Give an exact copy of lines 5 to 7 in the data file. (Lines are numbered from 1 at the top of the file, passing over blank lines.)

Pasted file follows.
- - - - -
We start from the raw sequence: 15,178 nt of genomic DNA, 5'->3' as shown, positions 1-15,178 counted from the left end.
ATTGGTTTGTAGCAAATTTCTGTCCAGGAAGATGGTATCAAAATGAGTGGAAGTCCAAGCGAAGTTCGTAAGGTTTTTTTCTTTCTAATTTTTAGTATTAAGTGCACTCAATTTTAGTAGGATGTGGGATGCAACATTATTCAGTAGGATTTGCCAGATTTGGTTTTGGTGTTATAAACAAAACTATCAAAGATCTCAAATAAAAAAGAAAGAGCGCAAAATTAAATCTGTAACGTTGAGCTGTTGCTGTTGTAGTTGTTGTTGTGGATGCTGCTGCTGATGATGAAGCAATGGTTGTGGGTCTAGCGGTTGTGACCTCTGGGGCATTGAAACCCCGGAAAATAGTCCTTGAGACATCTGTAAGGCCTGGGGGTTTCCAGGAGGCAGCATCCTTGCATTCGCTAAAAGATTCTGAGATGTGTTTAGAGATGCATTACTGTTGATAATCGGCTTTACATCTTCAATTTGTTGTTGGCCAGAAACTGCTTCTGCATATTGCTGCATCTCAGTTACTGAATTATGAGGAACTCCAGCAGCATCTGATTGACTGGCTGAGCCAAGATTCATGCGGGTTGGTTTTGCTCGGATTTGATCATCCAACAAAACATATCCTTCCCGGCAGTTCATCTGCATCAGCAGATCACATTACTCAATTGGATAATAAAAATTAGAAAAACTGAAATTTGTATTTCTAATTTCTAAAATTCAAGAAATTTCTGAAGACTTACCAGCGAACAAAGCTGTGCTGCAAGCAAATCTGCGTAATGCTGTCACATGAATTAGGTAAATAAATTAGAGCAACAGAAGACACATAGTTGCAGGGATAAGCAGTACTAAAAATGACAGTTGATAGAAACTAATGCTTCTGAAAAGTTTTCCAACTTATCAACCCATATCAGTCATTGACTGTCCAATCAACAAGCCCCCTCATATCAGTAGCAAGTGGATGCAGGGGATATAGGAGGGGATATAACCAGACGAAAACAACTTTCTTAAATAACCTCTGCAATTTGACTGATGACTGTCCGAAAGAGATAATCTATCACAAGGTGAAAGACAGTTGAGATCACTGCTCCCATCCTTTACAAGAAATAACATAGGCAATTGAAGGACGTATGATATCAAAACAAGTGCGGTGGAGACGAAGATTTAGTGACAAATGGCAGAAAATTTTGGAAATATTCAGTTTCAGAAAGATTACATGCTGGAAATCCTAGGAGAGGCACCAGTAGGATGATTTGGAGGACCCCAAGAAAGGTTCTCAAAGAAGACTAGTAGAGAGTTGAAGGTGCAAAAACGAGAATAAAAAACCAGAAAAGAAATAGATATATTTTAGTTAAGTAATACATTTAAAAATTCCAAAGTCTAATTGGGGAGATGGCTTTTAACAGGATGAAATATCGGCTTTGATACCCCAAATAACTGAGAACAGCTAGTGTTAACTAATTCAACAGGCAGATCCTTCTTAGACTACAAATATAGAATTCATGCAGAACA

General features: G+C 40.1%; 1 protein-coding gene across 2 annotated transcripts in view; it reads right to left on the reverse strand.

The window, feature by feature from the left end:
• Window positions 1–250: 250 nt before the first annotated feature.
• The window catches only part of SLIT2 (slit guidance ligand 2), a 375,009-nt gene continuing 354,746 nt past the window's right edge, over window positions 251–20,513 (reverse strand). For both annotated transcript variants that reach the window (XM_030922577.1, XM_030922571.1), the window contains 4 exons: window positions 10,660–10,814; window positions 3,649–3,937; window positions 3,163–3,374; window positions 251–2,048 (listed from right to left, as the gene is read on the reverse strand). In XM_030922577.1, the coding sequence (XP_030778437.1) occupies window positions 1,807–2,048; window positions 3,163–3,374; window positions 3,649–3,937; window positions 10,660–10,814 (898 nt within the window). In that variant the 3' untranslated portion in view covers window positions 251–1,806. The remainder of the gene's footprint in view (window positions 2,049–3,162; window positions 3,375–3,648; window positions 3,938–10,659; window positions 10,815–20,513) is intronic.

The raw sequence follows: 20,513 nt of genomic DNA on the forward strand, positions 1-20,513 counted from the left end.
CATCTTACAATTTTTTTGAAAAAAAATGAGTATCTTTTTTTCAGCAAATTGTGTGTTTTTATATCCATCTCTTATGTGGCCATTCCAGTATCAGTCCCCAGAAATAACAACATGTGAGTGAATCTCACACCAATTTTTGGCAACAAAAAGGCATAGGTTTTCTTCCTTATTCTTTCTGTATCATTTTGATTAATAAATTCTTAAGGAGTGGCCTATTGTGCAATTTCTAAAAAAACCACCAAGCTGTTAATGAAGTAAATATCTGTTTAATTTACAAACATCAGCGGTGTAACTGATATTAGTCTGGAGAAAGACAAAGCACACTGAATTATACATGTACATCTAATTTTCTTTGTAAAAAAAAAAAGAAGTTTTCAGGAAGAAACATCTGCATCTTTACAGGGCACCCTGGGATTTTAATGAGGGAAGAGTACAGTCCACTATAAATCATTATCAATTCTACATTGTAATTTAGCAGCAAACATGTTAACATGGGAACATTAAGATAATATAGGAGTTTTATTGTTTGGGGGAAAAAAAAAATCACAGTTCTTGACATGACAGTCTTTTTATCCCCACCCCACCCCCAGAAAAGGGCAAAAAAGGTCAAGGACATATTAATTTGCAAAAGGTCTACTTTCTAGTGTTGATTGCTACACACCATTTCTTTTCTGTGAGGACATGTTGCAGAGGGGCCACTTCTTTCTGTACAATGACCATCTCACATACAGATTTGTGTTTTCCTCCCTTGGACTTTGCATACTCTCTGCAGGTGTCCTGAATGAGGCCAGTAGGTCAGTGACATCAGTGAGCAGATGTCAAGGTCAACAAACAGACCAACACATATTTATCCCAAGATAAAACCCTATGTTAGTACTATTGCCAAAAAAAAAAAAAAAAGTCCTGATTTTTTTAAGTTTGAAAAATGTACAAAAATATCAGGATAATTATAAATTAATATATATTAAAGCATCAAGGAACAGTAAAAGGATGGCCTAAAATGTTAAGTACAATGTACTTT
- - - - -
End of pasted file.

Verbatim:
• Window positions 1–250: 250 nt before the first annotated feature.
• The window catches only part of SLIT2 (slit guidance ligand 2), a 375,009-nt gene continuing 354,746 nt past the window's right edge, over window positions 251–20,513 (reverse strand). For both annotated transcript variants that reach the window (XM_030922577.1, XM_030922571.1), the window contains 4 exons: window positions 10,660–10,814; window positions 3,649–3,937; window positions 3,163–3,374; window positions 251–2,048 (listed from right to left, as the gene is read on the reverse strand). In XM_030922577.1, the coding sequence (XP_030778437.1) occupies window positions 1,807–2,048; window positions 3,163–3,374; window positions 3,649–3,937; window positions 10,660–10,814 (898 nt within the window). In that variant the 3' untranslated portion in view covers window positions 251–1,806. The remainder of the gene's footprint in view (window positions 2,049–3,162; window positions 3,375–3,648; window positions 3,938–10,659; window positions 10,815–20,513) is intronic.

The raw sequence follows: 20,513 nt of genomic DNA on the forward strand, positions 1-20,513 counted from the left end.